dealer markup on a new Audi RS6 Avant

Last Call: Dealer markups suck, Avant Edition

I am fully aware of how supply and demand work. But I also believe that dealer markups are total bullshit. The automaker sets the price for a vehicle, and you would expect to pay that price for the vehicle. It gets far worse, however, when a dealer takes your deposit for a vehicle, alerts you that the vehicle has arrived, and then tells you it’s going to cost an extra $30k over what you agreed on initially.

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8 responses to “Last Call: Dealer markups suck, Avant Edition”

  1. Zentropy Avatar

    This is more justification for why dealerships should only exist to:
    1) provide test drives in new cars so the owner can experience a potential purchase first-hand, and
    2) provide maintenance and repair services.

    They should not be a place to buy new vehicles. I feel that all purchases should be direct from the manufacturer, and in cases where the buyer does not or cannot order via internet, the dealership can initiate the order for them. But there should be no monetary transactions and no local dealership sales team.

    I absolutely despise new car dealership practices. I hope to never buy a new vehicle again.

  2. wunno sev Avatar
    wunno sev

    the way i see it, carmakers make these as rewards for the dealers. the inflated price sucks, but it’s not like the manufacturer isn’t expecting it and it’s a miscarriage of justice. the dealer that sells a lot of cars gets the prize of a high-margin car that carries some prestige.

    i agree that it sucks and is just rent-seeking bullshit, but that’s true of the entire dealer model generally in the 21st century. as long as someone’s willing to pay the higher price for the exclusivity, why would the dealer ever feel like they should sell it for less? i can’t blame them.

    1. Tiller188 Avatar

      Yeah, it sucks and is kinda ridiculous, but I think one way or the other the market will speak. I can imagine that even if the dealer didn’t try this BS, if people are willing to pay the inflated price, someone will try to take advantage of that, and I wouldn’t be surprised to see exclusive-car scalpers turn up. I would like to see the dealer model just go away, though. I wonder what would happen if manufacturers had to build this sort of thing into their MSRP from the get-go? I wonder how many people would be in favor of eliminating the dealership model (or at least, the legal protections of the dealership model) if it were put to a vote?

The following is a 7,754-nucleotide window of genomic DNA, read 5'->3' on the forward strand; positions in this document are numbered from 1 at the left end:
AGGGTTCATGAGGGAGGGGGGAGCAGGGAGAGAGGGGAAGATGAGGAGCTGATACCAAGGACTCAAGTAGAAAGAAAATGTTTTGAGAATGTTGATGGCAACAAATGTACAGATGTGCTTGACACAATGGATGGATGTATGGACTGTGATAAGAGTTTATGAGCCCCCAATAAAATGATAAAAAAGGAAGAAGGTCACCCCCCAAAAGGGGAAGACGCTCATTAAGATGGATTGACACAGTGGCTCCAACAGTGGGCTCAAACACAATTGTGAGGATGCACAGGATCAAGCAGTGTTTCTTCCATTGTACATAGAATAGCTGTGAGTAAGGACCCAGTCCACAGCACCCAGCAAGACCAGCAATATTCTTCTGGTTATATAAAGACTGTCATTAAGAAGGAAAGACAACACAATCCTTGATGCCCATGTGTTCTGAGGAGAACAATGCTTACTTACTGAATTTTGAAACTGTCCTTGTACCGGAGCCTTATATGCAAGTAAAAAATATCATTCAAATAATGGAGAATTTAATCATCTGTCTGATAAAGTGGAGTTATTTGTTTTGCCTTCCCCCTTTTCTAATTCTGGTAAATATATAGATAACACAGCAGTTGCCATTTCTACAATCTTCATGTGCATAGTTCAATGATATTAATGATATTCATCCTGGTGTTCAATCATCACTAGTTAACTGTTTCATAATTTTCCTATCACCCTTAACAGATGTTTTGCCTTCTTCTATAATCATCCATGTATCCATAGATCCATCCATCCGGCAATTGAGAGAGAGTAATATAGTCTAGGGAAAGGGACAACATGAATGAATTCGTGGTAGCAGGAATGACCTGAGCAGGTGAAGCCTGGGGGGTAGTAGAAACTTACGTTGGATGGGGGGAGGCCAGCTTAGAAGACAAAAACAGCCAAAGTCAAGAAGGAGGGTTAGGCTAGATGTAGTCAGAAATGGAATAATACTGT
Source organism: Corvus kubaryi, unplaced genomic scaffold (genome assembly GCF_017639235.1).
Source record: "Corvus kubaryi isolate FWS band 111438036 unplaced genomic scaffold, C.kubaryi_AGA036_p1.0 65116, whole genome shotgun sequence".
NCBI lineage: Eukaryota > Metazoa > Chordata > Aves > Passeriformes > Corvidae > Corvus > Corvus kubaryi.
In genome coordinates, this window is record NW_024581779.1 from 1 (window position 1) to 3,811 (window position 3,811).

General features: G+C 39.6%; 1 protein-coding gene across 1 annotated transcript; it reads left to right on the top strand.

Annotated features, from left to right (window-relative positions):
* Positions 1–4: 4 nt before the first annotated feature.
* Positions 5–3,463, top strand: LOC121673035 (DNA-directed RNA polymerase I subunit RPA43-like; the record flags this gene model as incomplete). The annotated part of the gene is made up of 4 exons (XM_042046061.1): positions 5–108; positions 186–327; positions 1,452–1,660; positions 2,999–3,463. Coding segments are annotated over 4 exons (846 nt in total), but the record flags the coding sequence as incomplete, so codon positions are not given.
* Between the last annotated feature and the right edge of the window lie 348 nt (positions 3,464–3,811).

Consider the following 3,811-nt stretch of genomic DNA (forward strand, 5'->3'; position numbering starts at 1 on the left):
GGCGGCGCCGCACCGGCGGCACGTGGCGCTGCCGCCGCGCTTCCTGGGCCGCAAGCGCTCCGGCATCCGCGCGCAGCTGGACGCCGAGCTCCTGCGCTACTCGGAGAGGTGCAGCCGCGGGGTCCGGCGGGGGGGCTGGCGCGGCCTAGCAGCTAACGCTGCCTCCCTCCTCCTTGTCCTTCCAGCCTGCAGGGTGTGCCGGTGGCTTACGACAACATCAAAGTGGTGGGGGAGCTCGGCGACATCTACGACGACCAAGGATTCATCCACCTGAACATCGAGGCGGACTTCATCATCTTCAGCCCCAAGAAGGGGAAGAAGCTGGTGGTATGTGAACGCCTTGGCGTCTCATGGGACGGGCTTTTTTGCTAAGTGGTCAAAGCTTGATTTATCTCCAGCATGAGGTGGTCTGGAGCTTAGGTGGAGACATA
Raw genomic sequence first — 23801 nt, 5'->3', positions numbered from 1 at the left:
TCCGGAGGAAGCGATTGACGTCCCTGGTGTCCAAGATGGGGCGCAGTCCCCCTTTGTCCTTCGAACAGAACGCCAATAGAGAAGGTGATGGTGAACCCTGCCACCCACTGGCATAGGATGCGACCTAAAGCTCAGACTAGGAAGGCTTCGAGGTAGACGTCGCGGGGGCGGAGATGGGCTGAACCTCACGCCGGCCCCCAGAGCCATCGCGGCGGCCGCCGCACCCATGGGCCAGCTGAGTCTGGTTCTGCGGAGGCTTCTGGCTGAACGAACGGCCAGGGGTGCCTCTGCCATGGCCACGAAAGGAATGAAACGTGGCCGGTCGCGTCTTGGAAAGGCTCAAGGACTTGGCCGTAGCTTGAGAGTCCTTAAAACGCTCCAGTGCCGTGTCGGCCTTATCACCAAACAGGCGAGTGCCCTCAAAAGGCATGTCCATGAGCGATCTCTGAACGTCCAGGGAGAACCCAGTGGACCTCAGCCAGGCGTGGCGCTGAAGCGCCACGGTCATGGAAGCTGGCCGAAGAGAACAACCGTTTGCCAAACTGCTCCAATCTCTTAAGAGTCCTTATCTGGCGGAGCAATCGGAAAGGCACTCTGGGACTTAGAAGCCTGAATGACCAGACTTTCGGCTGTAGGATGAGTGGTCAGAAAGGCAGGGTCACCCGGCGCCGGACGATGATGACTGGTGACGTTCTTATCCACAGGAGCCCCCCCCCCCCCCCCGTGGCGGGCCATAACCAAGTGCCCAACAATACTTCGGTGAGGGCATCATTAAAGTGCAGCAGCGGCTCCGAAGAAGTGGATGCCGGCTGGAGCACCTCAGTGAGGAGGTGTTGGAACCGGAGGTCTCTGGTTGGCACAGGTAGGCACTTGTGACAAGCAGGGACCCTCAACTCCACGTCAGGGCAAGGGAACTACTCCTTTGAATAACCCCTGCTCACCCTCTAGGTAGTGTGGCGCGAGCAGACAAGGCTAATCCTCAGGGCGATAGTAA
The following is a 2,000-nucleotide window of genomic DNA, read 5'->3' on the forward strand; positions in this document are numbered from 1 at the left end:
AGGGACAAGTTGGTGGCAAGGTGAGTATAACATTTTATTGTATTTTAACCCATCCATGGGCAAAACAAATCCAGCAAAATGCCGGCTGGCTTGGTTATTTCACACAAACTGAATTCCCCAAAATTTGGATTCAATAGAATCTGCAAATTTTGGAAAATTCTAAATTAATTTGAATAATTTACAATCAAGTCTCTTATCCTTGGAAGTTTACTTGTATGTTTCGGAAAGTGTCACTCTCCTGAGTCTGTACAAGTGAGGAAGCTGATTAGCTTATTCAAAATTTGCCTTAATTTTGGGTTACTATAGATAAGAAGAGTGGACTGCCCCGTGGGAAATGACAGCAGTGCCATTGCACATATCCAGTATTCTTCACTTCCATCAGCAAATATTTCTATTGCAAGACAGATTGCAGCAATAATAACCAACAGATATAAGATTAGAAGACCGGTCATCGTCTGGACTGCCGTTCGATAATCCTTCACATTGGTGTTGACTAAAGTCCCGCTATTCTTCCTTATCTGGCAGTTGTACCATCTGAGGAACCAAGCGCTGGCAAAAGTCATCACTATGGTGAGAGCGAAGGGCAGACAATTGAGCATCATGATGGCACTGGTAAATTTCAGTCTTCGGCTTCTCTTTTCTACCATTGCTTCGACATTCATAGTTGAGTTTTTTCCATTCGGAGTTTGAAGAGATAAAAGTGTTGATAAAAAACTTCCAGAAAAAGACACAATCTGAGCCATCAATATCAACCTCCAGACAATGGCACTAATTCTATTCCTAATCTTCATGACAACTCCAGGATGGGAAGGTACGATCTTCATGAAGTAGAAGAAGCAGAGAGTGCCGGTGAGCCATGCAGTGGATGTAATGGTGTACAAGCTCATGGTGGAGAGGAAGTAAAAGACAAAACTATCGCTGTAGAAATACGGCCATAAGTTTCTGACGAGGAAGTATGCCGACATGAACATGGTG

What really disturbs me about this story is the fact that apparently the buyer had reached an agreement with the dealer to purchase this car, at a given price (in this case, MSRP), and then got that yanked out from under them. I have to assume there was some kind of loophole clause in the purchase contract somewhere (which is still a scummy thing to do, unless they made it very clear that the price could change and all the buyer was reserving with their deposit was the option to buy), because otherwise this would seem to be a pretty open-and-shut contract law case. If a dealer wants to try to charge $30k over MSRP for a car, they can try, and we’ll see whether they can convince people to pay it. If they make a deal to sell a car to someone for a particular price, and then renege, then we’ve really got a problem.

  3. Maymar Avatar

    I have no problem with ADM on this sort of product normally – it’s typically on higher end product that is no where near a necessity, and it’s usually very well disclosed (I think?). It’s the cost of impatience or to be the first with the new hotness. No one suffered unduly because they spent an extra $25k on a Demon.

    That said, deciding arbitrarily to apply it after the deal was made is the exact sort of scuzzy I expect from a car dealer. Maybe this is just fate intervening to say the AMG E-class wagon is a better choice.

    1. Sjalabais Avatar

      This is the real problem. How is it even legal to demand a higher price after the deposit was paid? That implies a contract was signed. It’s not just a moral dilemma, like when one of us sells something off Craigslist and buyer 2 offers more before buyer 1 shows up.

      1. 0A5599 Avatar

        Hopefully, the dealership will be contacted by the would-be buyer’s lawyer.

        1. Sjalabais Avatar

          Crossing fingers that this lawyer knows their…eh…trade.

  4. I_Borgward Avatar

    1) Big money spoils everything it touches.

    2) Greed is a hell of a drug.

    3) Seriously, f#@& those guys.